1. A Mis-Focus on Politics: Churches of all types began shifting their focus about 20 to 25 years ago away from Christ and toward Politics and the creation of an anti-cultural movement. I believe that this was an honest change in an attempt to “keep” the United States a “Christian” nation. Leaders in churches saw that culture was heading in an ungodly direction and began to shout warnings hoping to bring people to hold fast to Judeo-Christian morals. They took this approach out of the pulpit and church buildings to the steps of capitols and doors of legislators trying to beat the Devil at his game. The reasoning was that Christians could no longer be the silent majority letting the vocal minority influence local, state, and national policy. Those of my generation, even many of those who hold to high moral standards do not believe that churches should run government. The recent change in the national political environment may be evidence of this belief. When churches continue to promote candidates and try to push politics from the pulpits the younger sets begin to walk out the door. They are not wanting to be worldly, they want to be godly, and do not feel they are learning as much about God as they are about Washington D.C. Churches do need to teach morals and the truth about immorality, but not with a political tone. Paul, as far as we know, never wrote a letter condemning Caesar, but told the Romans to submit to governing authorities (Rom. 13).
    2. Failure to Teach Doctrine: At about the same time as the above shift in focus, so-called Mega Churches started appearing on the evangelical and fundamentalist landscape. These groups built large communities of adherents by reaching out to the “un-churched” with programs and ministries designed to fill their felt and desired needs. Again the idea was mostly from a pure motivation of trying to reach people for Christ. Many thought that if we reach the physical and emotional needs of the “un-churched” with love then we could reach their spiritual need for Christ. A mantra echoed in the halls of many churches, “People do not care how much you know until they know how much you care.” The problem is that many have not shifted from this emotional and physical outreach to teaching their converts about doctrine. I suggest that the average church goer does not know the major doctrines of the congregation they attend. There is a time for a baby to have only milk, but a child must have solid food to grow to adulthood (1 Cor 3:2; Heb 5:12). Many are leaving churches because they need a change in diet to help them grow to maturity.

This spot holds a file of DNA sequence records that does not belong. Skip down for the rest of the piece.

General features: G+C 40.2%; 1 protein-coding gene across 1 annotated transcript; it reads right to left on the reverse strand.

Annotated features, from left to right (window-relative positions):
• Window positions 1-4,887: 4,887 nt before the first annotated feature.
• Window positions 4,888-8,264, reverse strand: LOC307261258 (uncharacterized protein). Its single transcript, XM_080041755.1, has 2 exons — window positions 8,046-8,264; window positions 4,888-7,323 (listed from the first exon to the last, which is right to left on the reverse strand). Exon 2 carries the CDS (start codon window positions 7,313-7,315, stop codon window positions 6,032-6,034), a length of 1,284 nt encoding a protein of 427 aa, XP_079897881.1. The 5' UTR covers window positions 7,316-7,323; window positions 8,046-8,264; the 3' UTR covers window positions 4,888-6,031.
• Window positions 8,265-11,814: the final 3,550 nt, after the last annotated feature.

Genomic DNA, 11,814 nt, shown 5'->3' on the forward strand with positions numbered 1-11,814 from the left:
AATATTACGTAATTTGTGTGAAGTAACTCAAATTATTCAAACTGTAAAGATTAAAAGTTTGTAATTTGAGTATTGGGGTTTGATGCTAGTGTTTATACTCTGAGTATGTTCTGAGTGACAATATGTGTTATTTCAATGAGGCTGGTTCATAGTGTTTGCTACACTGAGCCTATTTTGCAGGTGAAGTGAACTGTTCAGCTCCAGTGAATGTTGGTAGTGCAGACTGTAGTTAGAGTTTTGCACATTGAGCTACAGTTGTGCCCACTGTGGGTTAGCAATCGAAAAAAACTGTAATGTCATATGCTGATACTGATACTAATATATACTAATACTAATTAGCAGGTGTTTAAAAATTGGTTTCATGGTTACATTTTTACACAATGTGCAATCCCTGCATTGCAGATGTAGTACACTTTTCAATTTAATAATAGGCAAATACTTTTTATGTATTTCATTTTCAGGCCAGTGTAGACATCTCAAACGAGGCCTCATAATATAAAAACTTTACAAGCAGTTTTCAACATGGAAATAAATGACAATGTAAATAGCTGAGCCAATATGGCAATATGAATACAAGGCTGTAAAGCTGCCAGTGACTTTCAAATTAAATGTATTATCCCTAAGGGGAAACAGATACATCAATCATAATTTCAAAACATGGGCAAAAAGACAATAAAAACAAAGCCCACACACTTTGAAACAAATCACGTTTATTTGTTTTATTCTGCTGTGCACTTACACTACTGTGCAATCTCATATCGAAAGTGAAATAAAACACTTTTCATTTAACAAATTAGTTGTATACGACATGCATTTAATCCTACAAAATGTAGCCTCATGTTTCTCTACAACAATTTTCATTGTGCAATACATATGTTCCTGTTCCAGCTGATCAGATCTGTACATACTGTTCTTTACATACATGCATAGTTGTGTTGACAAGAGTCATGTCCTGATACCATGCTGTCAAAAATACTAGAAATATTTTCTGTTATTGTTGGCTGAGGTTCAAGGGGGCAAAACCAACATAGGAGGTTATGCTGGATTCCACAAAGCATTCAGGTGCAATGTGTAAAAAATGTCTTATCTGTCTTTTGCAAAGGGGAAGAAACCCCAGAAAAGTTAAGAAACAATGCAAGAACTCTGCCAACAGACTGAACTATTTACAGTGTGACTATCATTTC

3. Cultural Shift in the Churches: A result of not growing individuals to mature adulthood as a child of God is that they do not learn to avoid the pitfalls of the world. By not teaching doctrine, churches fail to equip their members to be faithful to each other and to God. There are telling statistics concerning high rates of broken homes within Christianity, higher than non-Christian cultures and even atheistic homes. Churches have let the world get a foothold on their members. A friend and fellow preacher wrote recently about doing an experiment with his sons. He had his boys time how long he could hold a finger in water as it began to boil (I did not say he was bright did I?). When he finally pulled it out he noticed it was pink and on the verge of blistering. He stuck another finger in and realized the water was quite hot. His first finger did not notice the gradual change in the water temperature as abruptly as a finger left outside of the water. What did he learn? When we allow worldly culture in our homes via mass media and we slowly incorporate that culture into our lives and churches we lose people to the world. When we use popular programming to “bring people in” we are not offering anything different from the world. Mankind is smart enough to see our inconsistency.
    4. We Cannot Out Entertain the World: Many churches are losing members to various genres of entertainment. One local church leader complained to me that since the “mud-track” opened up on Sunday, he cannot compete,attendance began to dwindle. The congregation he leads has a rock band, uses dramatic performances, etc. to draw people in and to supposedly keep them there. Again we cannot beat the Devil at his game. He has more money and more experience in the entertainment department. I once heard Dan Chambers in a lectureship series say “Entertainment, not religion, is now the opiate of the people.” He is correct. {For more from Dan Chambers read “Showtime: Worship in the Age of Show Business” (Nashville:21st Century Christian), 1997.} If people want entertainment, they will find the best available.

- Scott

 

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Why Do We Fight Each Other?

Many years ago, even before men like Thomas and Alexander Campbell, Barton W. Stone, or any other American Restoration Movement leader said it; and even before the “Paulicans” in Britain and France circa A.D. 500-1200, there were men calling those who would follow Christ to follow only the Scriptures as their guide for life, congregational organization, and worship. Clement of Rome wrote to the Church in Corinth (A.D. 96) about some infighting they were having and quoted from Old Testament and from the letters of Paul emphasizing that inspired writing (including what would eventually make up most of what we call the New Testament) is the only authority. Can we still call for the same approach? Can we make our attempts at drawing near to God based simply on what He tells us. Can we for a moment forget tradition and paradigm? Will you help me “Go Back to the Bible?” Will you and I “search the Scriptures” for the validity or rejection of what everyone (including me) is saying?